Thursday, December 29, 2011

Arctic Methane, Emergencies, and Alarmism

Arctic methane has attracted increasing attention over the last several weeks based on new findings presented by a Russian research team from the University of Alaska Fairbanks. The principal members of this team, Natalia Shakhova and Igor Semiletov, published a paper in the journal Science last year in which they reported previously unobserved methane venting over the East Siberian Arctic Shelf (ESAS). These methane plumes were traced to so-called methane hydrates (or "clathrates") found on the seabed. The researchers estimated that 8 tons of methane per year were being released from these sedimentary structures. These findings were particularly troubling given that methane is a much more potent GHG than carbon dioxide (72 times as powerful over a 20-year period).

At this year's fall meeting of the American Geophysical Union (AGU) in San Francisco, Shakhova and Semiletov released new observations from a 2011 expedition to the ESAS. According to Semiletov, "Earlier we found torch-like structures ... but they were only tens of meters in diameter. This is the first time that we've found continuous, powerful and impressive seeping structures, more than 1,000 meters in diameter. It's amazing." These new data have not yet been widely released, but are scheduled for publication next spring.

In response to these developments, some members of the geoengineering community have formed an Arctic Methane Emergency Group. Members of this group tie together observations on methane venting, permafrost thaw scenarios, models of sea-ice retreat, and positive feedback hypotheses to paint a picture of an Arctic on the verge of imminent meltdown:

It is now clear that there are two critical problems confounding one another: the rapid loss of sea ice and the emergence of methane from a thawing seabed. They both call for rapid intervention: to cool the region and to capture the methane. ... There is clearly no longer any alternative to large-scale intervention (also known as "geoengineering") for reducing the risk of disaster. And this has to be done extremely quickly - possible large-scale deployment in Spring 2013 - which is an enormous challenge for the development of new technology and its deployment (see booklet here).

In short, the Group believes that super-GHG methane plumes herald the start of runaway global warming, and only an immediate Arctic geoengineering response can avert catastrophe. Group members call for some combination of SAI, marine cloud brightening, and cloud removal to be deployed a little over a year from now, a proposal which has begun to attract attention in the popular science press.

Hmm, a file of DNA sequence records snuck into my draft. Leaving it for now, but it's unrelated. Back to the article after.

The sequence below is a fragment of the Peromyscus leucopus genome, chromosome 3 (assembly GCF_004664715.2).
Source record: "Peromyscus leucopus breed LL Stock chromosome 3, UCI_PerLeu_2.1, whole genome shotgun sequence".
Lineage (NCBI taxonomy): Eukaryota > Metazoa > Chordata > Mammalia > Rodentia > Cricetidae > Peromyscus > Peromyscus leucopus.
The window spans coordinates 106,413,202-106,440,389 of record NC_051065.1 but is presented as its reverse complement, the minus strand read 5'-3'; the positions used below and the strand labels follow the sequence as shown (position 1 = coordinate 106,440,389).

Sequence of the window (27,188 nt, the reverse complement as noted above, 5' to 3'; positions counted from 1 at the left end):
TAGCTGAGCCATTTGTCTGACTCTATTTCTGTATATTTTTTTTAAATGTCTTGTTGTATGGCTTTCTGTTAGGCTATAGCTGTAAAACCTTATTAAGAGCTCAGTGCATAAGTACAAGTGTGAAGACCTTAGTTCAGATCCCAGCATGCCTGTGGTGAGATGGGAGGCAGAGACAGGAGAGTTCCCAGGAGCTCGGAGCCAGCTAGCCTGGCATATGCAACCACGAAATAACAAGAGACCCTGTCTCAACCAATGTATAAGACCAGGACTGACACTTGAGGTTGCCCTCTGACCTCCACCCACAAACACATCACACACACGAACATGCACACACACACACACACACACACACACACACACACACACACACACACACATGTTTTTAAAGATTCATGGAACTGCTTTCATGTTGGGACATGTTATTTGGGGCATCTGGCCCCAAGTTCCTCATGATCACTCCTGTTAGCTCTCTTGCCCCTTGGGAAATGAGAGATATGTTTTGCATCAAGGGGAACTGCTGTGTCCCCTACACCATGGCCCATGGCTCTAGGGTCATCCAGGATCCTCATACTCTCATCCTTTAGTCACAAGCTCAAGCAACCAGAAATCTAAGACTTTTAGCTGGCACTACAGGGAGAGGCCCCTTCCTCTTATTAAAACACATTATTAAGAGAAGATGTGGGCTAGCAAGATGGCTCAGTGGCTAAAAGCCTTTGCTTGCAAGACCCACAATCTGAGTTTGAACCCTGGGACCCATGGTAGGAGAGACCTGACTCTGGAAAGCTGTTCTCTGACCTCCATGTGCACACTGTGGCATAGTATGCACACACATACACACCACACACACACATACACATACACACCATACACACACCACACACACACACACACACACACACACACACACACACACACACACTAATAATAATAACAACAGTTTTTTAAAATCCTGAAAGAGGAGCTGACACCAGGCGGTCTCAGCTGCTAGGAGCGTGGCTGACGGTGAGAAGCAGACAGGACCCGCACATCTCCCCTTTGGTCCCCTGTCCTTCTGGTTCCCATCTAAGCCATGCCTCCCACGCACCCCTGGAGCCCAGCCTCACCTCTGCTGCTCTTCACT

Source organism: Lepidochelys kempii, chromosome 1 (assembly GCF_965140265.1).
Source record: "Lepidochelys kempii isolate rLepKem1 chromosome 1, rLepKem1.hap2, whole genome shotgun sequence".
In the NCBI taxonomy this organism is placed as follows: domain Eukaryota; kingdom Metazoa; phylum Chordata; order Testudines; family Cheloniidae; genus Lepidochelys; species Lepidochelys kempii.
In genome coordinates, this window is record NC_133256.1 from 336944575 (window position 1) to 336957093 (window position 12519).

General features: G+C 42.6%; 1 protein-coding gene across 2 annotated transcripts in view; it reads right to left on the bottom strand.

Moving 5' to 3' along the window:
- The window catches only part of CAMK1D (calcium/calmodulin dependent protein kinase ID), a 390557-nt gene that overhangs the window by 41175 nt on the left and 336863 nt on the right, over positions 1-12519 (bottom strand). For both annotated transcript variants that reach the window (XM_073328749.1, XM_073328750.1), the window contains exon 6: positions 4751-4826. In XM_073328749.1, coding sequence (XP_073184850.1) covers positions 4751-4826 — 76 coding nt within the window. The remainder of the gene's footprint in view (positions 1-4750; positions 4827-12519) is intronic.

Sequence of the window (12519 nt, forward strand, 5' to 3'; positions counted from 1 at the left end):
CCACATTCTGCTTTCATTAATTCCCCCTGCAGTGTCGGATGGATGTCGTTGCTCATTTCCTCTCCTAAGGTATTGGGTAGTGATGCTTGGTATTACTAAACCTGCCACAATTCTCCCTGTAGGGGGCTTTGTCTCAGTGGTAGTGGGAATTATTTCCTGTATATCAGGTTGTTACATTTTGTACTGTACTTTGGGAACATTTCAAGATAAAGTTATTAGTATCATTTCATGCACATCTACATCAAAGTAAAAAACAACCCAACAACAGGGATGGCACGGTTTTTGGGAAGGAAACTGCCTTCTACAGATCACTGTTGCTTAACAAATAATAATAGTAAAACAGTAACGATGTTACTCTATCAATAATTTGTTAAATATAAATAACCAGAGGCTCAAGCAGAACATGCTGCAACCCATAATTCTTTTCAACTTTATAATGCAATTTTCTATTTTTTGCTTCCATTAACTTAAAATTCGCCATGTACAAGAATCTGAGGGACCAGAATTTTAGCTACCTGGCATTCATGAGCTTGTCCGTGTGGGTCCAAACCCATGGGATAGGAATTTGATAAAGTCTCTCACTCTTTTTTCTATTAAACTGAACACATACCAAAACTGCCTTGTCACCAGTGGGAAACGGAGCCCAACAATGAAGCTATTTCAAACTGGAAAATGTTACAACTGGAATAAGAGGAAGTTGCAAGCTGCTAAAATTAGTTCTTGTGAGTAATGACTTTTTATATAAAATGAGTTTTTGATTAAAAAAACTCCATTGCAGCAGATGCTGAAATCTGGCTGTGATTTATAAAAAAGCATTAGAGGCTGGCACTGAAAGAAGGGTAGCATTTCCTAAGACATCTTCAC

While declaring a methane emergency and calling for immediate action is rooted in good intentions, such advocacy is both premature and misguided. In scientific terms, the available evidence simply does not support assertions that a worst-case scenario is unfolding. Shakhova and Semiletov have discovered an important phenomenon in the ESAS, but there are no data to indicate that this is a new phenomenon, or that methane venting is increasing at a statistically significant rate, or that venting is tightly connected to sea-ice retreat and the ice-albedo feedback. Arctic climate expert Ed Dlugokencky has written that "There is no evidence from our atmospheric measurements that there has been a significant increase in emissions during the past 20 years from natural methane sources in the Arctic so far." Ice expert Richard Alley states "the physical understanding agrees with the paleoclimatic data that methane can be an important feedback but isn't likely to have giant rapid climate-changing belches." Even Shakhova and Semiletov urge restraint: "we have never stated that the reason for the currently observed methane emissions were due to recent climate change. ... We would urge people ... not jump to conclusions and be open to the idea that new observations may significantly change what we understand about our world."

Demands for quick deployment are also politically unwise. Given the mainstream scientific views described above, such calls will not be heeded, but instead will be attributed to "the scientific fringe," which could in turn contribute to the marginalization of the broader geoengineering community. This would be especially tragic if compelling evidence subsequently emerges that we are indeed at an Arctic tipping point: climate remediation solutions may be dismissed as the science-fiction fantasies of doomsday prognosticators, even if the underlying engineering is sound and deployment warranted by an objective reading of events. Monitoring of Arctic methane venting should be increased, and research on global and regional geoengineering schemes should be intensified, but assertions that we are on the brink of calamity and must act now should cease. There is a difference between vigilance and alarmism, and the Arctic Methane Emergency Group is rapidly drifting toward the latter.

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